FBI warns of increased BEC scams
"Fraudsters will take advantage of any opportunity to steal your money, personal information, or both. Right now, they are using the uncertainty surrounding the COVID-19 pandemic to further their efforts," the FBI warned in a release as it sees a rise in business email compromise (BEC) scams.
The FBI noted that municipalities purchasing personal protective equipment or other supplies needed to fight coronavirus have been increasingly targeted by these scams. It also shared two recent BEC fraud attempts:
- A financial institution received an email allegedly from the CEO of a company, who had previously scheduled a transfer of $1 million, requesting that the transfer date be moved up and the recipient account be changed “due to the Coronavirus outbreak and quarantine processes and precautions.” The email address used by the fraudsters was almost identical to the CEO’s actual email address with only one letter changed.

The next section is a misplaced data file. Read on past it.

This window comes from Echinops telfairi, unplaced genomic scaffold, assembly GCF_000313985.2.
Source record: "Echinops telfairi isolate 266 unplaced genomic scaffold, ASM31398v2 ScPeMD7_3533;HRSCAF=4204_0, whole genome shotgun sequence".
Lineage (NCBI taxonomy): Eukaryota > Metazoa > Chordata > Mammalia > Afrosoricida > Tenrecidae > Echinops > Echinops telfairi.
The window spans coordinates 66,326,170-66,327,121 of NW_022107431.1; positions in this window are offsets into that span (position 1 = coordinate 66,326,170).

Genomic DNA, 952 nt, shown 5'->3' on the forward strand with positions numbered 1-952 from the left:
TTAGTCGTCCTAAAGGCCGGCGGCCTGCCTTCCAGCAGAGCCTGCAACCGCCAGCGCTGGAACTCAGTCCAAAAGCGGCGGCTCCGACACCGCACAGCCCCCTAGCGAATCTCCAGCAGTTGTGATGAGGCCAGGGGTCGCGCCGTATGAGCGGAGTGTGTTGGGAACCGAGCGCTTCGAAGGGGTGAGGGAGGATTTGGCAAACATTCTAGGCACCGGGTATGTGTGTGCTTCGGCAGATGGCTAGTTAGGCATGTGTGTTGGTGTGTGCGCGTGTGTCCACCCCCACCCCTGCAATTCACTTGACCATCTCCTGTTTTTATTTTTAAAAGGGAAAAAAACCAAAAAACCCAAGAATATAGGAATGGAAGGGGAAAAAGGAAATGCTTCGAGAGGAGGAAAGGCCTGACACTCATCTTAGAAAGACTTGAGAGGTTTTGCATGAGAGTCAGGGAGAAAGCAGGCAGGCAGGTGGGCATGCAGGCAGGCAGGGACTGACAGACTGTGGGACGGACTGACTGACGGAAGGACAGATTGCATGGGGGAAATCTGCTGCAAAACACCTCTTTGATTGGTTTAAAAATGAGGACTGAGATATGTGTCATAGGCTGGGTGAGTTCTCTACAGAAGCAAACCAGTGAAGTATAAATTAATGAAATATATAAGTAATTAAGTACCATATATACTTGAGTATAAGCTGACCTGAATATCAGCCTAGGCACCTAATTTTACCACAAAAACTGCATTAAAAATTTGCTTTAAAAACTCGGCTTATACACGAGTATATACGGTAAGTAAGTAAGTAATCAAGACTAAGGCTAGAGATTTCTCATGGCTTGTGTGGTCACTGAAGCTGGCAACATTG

- A bank customer was emailed by someone claiming to be one of the customer’s clients in China. The client requested that all invoice payments be changed to a different bank because their regular bank accounts were inaccessible due to “Corona Virus audits.” The victim sent several wires to the new bank account for a significant loss before discovering the fraud.
The FBI outlined several red flags to be aware of in BEC fraud attempts, and how people can protect themselves and their assets.
The Financial Crimes Enforcement Network (FinCEN) has also warned financial institutions of emerging trends in illicit behavior.
NAFCU is a leader in calling for national data security standards and will continue to work diligently to equip credit unions with information and resources needed to protect themselves and members against all forms of banking fraud.
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